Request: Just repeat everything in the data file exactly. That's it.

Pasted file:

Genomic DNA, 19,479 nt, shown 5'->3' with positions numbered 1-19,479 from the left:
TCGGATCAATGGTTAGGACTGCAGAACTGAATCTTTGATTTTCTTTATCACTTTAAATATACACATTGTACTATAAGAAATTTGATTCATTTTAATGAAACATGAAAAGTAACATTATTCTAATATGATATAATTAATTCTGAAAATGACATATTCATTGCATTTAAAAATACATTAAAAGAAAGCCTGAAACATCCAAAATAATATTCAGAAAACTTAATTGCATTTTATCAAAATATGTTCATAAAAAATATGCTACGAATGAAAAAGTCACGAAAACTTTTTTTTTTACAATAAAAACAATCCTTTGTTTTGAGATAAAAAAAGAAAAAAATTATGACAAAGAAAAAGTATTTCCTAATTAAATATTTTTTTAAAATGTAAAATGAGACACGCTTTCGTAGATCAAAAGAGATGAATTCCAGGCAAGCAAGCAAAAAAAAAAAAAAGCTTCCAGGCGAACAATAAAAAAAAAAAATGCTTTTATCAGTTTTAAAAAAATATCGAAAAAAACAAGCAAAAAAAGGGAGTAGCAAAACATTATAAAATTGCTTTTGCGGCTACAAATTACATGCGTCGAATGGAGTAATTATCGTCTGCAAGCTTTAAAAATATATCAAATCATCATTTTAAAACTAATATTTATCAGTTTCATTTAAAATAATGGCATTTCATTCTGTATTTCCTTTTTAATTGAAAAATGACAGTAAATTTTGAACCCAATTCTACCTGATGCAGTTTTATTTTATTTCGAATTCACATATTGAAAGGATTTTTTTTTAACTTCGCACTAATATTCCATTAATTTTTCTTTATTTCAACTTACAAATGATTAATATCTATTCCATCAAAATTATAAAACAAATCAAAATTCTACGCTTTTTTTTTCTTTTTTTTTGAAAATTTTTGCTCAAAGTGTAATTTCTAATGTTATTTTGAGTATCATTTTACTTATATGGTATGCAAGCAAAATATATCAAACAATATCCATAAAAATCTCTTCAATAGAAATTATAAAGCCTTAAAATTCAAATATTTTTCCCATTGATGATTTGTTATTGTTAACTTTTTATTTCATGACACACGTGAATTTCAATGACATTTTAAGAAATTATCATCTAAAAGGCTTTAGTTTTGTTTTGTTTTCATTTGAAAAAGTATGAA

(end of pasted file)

Genomic DNA, 19,479 nt, shown 5'->3' with positions numbered 1-19,479 from the left:
TCGGATCAATGGTTAGGACTGCAGAACTGAATCTTTGATTTTCTTTATCACTTTAAATATACACATTGTACTATAAGAAATTTGATTCATTTTAATGAAACATGAAAAGTAACATTATTCTAATATGATATAATTAATTCTGAAAATGACATATTCATTGCATTTAAAAATACATTAAAAGAAAGCCTGAAACATCCAAAATAATATTCAGAAAACTTAATTGCATTTTATCAAAATATGTTCATAAAAAATATGCTACGAATGAAAAAGTCACGAAAACTTTTTTTTTTACAATAAAAACAATCCTTTGTTTTGAGATAAAAAAAGAAAAAAATTATGACAAAGAAAAAGTATTTCCTAATTAAATATTTTTTTAAAATGTAAAATGAGACACGCTTTCGTAGATCAAAAGAGATGAATTCCAGGCAAGCAAGCAAAAAAAAAAAAAAGCTTCCAGGCGAACAATAAAAAAAAAAAATGCTTTTATCAGTTTTAAAAAAATATCGAAAAAAACAAGCAAAAAAAGGGAGTAGCAAAACATTATAAAATTGCTTTTGCGGCTACAAATTACATGCGTCGAATGGAGTAATTATCGTCTGCAAGCTTTAAAAATATATCAAATCATCATTTTAAAACTAATATTTATCAGTTTCATTTAAAATAATGGCATTTCATTCTGTATTTCCTTTTTAATTGAAAAATGACAGTAAATTTTGAACCCAATTCTACCTGATGCAGTTTTATTTTATTTCGAATTCACATATTGAAAGGATTTTTTTTTAACTTCGCACTAATATTCCATTAATTTTTCTTTATTTCAACTTACAAATGATTAATATCTATTCCATCAAAATTATAAAACAAATCAAAATTCTACGCTTTTTTTTTCTTTTTTTTTGAAAATTTTTGCTCAAAGTGTAATTTCTAATGTTATTTTGAGTATCATTTTACTTATATGGTATGCAAGCAAAATATATCAAACAATATCCATAAAAATCTCTTCAATAGAAATTATAAAGCCTTAAAATTCAAATATTTTTCCCATTGATGATTTGTTATTGTTAACTTTTTATTTCATGACACACGTGAATTTCAATGACATTTTAAGAAATTATCATCTAAAAGGCTTTAGTTTTGTTTTGTTTTCATTTGAAAAAGTATGAA